Copublished by Mucem/Actes Sud

Format 20 x 27

272 pages

120 illustrations

€35 incl. taxes

ISBN 978-2-330-06915-5

Published in December 2016

 

 

 

6) Two books and a collector’s item

 

With contributions from Barbara Cassin and Isabelle Marquette

 

Three other publications feature the Mucem’s rebuses, some of which are on display in the exhibition: two books, [1] and [2], and a collector’s item.

 

Rebus? The French phrase parler rebus, i.e. to speak in riddles, may be obsolete today, but the word rebus is still in common usage to mean an enigma to be solved. A rebus is meant to mean something, but what? What phrase might well be hiding behind one of the collections trade cards?

In fact, the enigma here refers to a particular type of riddle. Instead of talking in veiled words, like the Sphinx or Oracle, the rebus shows or displays ‘things’ in plain view; a rebus speaks, but ‘by means of objects’. Rebus, the ablative plural of res ‘thing or object’, is borrowed directly from Latin. The word is a reference from around the 16th century to the satirical pieces composed by Picardy clerks at carnivals, subtle satires of de rebus quae geruntur – of things which are going on – using pictures to suggest words or phrases.

However, these things designed to be seen, in fact, need to be heard; a rebus only works when it plays on sounds and meanings, like in a game of charades. One is obliged to reinterpret the things and their names independent of their usual meaning. When Frederick the Great invited Voltaire to dine at his home, Château de Sans Souci, he drew two hands beneath a capital P, then a lower-case ‘a’ followed by the number 100 topped by a saw. In French this gives ‘Deux mains sous P à cent sous scie’? Tomorrow, supper at Sans Souci? Voltaire replied with a capital G and a lower-case ‘a’: in French, ‘G grand a petit’ (literally ‘I have a big appetite’). Witty words between men of wit.

Why does this kind of riddle give us so much enjoyment? Primarily, I think, because it gives us licence to play around with language like an aural matter, clay to be moulded, a substance to shape. It’s probably one of the earliest and most innocent, and one of the most delightful, pleasures we can experience. We reinvent the body of our language by listening to it.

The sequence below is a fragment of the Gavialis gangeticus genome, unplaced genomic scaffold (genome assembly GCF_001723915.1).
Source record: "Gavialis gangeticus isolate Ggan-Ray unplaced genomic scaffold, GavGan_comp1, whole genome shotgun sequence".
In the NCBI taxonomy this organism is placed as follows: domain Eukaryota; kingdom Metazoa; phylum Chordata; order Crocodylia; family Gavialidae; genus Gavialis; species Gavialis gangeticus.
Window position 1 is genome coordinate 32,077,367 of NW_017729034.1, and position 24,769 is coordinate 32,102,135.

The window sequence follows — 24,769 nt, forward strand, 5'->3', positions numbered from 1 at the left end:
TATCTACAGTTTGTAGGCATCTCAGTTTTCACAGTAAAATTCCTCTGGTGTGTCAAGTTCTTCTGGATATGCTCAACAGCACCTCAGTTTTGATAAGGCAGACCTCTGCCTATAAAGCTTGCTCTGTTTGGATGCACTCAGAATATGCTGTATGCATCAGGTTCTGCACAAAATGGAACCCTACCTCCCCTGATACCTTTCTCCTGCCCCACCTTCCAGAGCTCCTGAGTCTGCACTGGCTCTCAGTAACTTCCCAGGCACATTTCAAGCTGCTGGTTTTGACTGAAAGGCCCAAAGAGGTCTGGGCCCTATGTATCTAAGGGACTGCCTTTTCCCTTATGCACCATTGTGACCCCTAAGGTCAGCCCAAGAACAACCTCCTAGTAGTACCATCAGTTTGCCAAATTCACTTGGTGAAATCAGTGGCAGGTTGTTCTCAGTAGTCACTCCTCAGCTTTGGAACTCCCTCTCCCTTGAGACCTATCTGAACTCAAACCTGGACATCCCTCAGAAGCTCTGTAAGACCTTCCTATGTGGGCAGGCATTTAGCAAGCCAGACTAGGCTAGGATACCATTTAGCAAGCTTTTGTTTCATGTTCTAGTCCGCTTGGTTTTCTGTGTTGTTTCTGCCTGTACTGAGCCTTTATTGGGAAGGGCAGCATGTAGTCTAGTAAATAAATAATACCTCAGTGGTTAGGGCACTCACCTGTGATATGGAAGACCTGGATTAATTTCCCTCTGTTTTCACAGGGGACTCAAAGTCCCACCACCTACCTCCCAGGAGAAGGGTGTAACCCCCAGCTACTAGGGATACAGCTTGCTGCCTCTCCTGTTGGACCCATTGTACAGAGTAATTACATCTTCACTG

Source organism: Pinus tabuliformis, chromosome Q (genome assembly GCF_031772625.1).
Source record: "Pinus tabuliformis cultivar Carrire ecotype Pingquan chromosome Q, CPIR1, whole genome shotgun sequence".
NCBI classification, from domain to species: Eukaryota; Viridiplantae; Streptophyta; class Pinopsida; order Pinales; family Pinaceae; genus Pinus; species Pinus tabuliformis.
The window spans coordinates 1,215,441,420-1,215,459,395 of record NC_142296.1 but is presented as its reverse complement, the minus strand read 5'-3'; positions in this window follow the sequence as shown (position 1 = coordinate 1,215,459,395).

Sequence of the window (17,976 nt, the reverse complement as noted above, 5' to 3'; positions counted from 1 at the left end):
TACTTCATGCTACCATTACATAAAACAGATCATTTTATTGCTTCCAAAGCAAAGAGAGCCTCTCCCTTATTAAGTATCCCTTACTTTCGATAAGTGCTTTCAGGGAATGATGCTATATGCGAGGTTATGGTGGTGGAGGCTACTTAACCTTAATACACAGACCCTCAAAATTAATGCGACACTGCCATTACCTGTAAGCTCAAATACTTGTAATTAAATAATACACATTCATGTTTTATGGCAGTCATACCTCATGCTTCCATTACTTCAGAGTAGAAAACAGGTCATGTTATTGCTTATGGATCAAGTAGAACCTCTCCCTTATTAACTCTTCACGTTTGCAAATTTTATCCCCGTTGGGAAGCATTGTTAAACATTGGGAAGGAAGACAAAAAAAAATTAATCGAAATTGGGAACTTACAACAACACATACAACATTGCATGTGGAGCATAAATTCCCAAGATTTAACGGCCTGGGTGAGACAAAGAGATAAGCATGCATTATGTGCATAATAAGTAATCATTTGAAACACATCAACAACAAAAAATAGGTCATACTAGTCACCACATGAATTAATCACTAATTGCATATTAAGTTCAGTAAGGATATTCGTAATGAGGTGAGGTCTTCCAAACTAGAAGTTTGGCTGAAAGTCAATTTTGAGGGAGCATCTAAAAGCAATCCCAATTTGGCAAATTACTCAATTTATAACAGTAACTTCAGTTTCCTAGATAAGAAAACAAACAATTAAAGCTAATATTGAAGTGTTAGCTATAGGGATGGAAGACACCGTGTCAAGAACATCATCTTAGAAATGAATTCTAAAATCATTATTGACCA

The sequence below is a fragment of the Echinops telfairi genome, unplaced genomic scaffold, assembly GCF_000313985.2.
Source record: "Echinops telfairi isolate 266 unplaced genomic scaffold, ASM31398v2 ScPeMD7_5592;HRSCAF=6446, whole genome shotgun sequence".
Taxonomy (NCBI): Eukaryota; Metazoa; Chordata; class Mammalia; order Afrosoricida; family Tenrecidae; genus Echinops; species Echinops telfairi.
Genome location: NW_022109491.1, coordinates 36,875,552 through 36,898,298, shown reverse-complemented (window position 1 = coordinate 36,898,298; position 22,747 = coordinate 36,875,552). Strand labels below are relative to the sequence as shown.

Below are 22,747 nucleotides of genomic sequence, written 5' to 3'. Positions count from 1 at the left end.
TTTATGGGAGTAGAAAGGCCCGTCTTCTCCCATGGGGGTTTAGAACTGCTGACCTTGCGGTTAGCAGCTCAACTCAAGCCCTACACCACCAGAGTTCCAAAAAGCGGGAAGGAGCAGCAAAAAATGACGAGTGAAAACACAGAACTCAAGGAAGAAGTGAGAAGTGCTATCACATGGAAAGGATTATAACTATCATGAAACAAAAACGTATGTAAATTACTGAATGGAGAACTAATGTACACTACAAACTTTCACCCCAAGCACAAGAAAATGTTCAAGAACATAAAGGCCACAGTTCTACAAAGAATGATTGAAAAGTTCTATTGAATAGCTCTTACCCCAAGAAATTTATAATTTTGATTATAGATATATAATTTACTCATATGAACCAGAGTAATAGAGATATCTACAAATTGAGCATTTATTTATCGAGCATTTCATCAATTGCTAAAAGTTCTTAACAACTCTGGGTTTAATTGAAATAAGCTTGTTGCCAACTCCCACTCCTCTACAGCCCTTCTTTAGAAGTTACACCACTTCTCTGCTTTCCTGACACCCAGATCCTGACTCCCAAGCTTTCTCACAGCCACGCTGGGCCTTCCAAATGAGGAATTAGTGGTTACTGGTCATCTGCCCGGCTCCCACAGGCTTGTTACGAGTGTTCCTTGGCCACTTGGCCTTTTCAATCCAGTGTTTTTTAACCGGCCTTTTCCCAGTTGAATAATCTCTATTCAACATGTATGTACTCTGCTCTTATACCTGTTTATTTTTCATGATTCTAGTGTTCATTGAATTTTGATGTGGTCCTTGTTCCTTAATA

Next, because there is something magical in a rebus. It opens up so many possibilities, which you have to relate to one another and try to articulate before imagining closing up by projecting what it is. Freud said it very clearly: ‘A dream is a rebus’. Because it is the same mechanism at work: in a dream as in a rebus, it would be incorrect to interpret all or difference parts as they appear and you must ‘replace each separate element by a syllable or word’ as if they were two different languages. Like Champollion and the hieroglyphs, we need to decipher what we see and we will only understand the signs and rules when we ‘compare the translation and the original’. To decipher a rebus is to translate.

And when we interpret and we get it right, then, Freud adds: ‘the words thus put together are no longer meaningless, but might constitute the most beautiful and pregnant aphorism’. Unless they form some truism or other we are familiar with, such as ‘like father, like son’ or ‘a miser’s son is a spendthrift’, all in all no less complex than the Oedipus complex. From the wisdom of nations to psychoanalysis and back via the challenge of language and translation.

 

Copublished by Mucem/Actes Sud

ISBN:

[1]: 978-2-330-06917-9

[2]: 978-2-330-06918-6

[Collector]: 978-2-330-06919-3

Published in October 2016

 

“Rébus. A propos de ce qui se passe.[1] and [2]

Format: 15 cm x 10,5 cm     

Number of pages: 40 pages

Illustrations: 30

Retail price (incl. taxes): €8

“Rébus. A propos de ce qui se passe.” [Collector]

Format: 15 cm x 15 cm     

Number of pages: 80 pages

Illustrations: 120

Retail price (incl. taxes): €15

 

 

The gift and book shops at J4 and Fort Saint-Jean are open every day (except Tuesdays) during Mucem opening hours

 

 

 

Catalogues d’exposition

Catalogues d’exposition

Dossier Pédagogique de l'exposition Après Babel, traduire

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[AUDIOGUIDE] Après Babel, traduire

Audioguide disponible en français et anglais.

 

Tarif unique de location 2€

 

Disponible aux points billetterie du MuCEM (J4 et fort Saint-Jean)

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APRÈS BABEL, TRADUIRE

CONTACTS PRESSE

 

Département de la Communication du MuCEM

Responsable :
Julie Basquin
Tél. : +33 (0)4 84 35 14 70
julie.basquin@mucem.org

Chargée des relations presse et de l’information :
Muriel Filleul

Tél. : +33 (0)4 84 35 14 74 / Mob. : 06 37 59 29 36
muriel.filleul@mucem.org

Assistante presse et information :
Lisa Studer
Tél. : +33 (0)4 84 35 14 79
lisa.studer@mucem.org

 

Agence Claudine Colin Communication

Tél. : +33 (0)1 42 72 60 01
Christelle Maureau : christelle@claudinecolin.com
Lola Véniel : lola@claudinecolin.com